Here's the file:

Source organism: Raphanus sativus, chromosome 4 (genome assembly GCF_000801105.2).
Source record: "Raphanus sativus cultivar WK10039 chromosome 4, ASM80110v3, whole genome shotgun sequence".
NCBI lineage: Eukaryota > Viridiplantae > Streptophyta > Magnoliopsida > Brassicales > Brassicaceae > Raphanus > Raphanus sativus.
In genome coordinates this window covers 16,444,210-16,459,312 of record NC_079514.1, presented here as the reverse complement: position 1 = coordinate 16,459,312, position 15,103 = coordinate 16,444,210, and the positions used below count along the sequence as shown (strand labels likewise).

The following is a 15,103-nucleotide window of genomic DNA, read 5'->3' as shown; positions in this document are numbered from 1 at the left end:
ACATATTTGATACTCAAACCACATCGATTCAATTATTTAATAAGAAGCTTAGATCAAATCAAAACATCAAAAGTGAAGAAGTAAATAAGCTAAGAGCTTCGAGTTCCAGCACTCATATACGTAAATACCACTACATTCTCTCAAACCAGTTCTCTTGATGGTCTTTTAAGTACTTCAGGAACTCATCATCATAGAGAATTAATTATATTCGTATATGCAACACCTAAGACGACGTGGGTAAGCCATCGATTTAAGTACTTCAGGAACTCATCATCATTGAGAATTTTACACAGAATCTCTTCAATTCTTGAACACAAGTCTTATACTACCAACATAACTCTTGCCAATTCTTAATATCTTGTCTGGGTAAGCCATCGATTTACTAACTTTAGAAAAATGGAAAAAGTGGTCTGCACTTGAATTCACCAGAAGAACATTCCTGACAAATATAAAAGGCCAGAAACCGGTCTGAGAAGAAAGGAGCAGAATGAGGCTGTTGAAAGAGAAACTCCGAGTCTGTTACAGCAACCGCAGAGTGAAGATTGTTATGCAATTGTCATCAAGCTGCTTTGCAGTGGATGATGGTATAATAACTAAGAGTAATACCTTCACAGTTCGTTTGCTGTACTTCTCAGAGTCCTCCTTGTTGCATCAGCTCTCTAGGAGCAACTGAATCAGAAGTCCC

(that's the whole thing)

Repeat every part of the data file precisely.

Source organism: Raphanus sativus, chromosome 4 (genome assembly GCF_000801105.2).
Source record: "Raphanus sativus cultivar WK10039 chromosome 4, ASM80110v3, whole genome shotgun sequence".
NCBI lineage: Eukaryota > Viridiplantae > Streptophyta > Magnoliopsida > Brassicales > Brassicaceae > Raphanus > Raphanus sativus.
In genome coordinates this window covers 16,444,210-16,459,312 of record NC_079514.1, presented here as the reverse complement: position 1 = coordinate 16,459,312, position 15,103 = coordinate 16,444,210, and the positions used below count along the sequence as shown (strand labels likewise).

The following is a 15,103-nucleotide window of genomic DNA, read 5'->3' as shown; positions in this document are numbered from 1 at the left end:
ACATATTTGATACTCAAACCACATCGATTCAATTATTTAATAAGAAGCTTAGATCAAATCAAAACATCAAAAGTGAAGAAGTAAATAAGCTAAGAGCTTCGAGTTCCAGCACTCATATACGTAAATACCACTACATTCTCTCAAACCAGTTCTCTTGATGGTCTTTTAAGTACTTCAGGAACTCATCATCATAGAGAATTAATTATATTCGTATATGCAACACCTAAGACGACGTGGGTAAGCCATCGATTTAAGTACTTCAGGAACTCATCATCATTGAGAATTTTACACAGAATCTCTTCAATTCTTGAACACAAGTCTTATACTACCAACATAACTCTTGCCAATTCTTAATATCTTGTCTGGGTAAGCCATCGATTTACTAACTTTAGAAAAATGGAAAAAGTGGTCTGCACTTGAATTCACCAGAAGAACATTCCTGACAAATATAAAAGGCCAGAAACCGGTCTGAGAAGAAAGGAGCAGAATGAGGCTGTTGAAAGAGAAACTCCGAGTCTGTTACAGCAACCGCAGAGTGAAGATTGTTATGCAATTGTCATCAAGCTGCTTTGCAGTGGATGATGGTATAATAACTAAGAGTAATACCTTCACAGTTCGTTTGCTGTACTTCTCAGAGTCCTCCTTGTTGCATCAGCTCTCTAGGAGCAACTGAATCAGAAGTCCC